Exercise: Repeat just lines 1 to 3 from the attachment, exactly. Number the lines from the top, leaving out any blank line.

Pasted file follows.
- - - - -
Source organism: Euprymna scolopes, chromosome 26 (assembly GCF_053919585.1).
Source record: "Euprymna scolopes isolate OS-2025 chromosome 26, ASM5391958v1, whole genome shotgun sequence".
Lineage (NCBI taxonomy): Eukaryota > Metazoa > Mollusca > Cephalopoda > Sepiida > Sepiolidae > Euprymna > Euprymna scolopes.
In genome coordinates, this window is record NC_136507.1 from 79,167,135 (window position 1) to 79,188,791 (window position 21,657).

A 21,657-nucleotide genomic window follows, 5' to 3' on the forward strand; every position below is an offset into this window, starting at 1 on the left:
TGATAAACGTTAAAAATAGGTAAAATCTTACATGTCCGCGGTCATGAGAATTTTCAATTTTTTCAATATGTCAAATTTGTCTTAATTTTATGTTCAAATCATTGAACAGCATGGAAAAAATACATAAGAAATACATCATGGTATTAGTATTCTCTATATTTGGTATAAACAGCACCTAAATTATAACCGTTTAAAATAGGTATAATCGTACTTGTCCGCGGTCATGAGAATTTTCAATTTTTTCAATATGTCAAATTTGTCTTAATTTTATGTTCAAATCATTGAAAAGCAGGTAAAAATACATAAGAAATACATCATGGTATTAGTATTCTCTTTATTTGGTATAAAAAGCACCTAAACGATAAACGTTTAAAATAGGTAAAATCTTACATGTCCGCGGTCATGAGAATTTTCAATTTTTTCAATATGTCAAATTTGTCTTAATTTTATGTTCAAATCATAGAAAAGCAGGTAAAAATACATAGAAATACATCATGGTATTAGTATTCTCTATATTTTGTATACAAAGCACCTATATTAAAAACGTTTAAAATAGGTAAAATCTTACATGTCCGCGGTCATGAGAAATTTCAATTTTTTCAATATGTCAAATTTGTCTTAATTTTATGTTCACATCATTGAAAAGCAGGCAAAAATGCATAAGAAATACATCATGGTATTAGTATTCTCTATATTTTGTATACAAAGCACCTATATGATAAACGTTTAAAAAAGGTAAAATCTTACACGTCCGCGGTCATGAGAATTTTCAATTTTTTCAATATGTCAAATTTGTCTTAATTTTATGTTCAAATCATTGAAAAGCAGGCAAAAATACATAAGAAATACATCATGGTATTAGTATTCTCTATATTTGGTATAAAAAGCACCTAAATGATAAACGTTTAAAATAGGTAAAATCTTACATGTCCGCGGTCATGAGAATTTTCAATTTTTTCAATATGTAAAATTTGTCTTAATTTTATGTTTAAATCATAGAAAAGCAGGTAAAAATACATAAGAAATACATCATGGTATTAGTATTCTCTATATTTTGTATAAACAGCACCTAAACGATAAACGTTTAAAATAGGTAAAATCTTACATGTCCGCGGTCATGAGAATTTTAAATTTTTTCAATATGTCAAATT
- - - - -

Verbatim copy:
Source organism: Euprymna scolopes, chromosome 26 (assembly GCF_053919585.1).
Source record: "Euprymna scolopes isolate OS-2025 chromosome 26, ASM5391958v1, whole genome shotgun sequence".
Lineage (NCBI taxonomy): Eukaryota > Metazoa > Mollusca > Cephalopoda > Sepiida > Sepiolidae > Euprymna > Euprymna scolopes.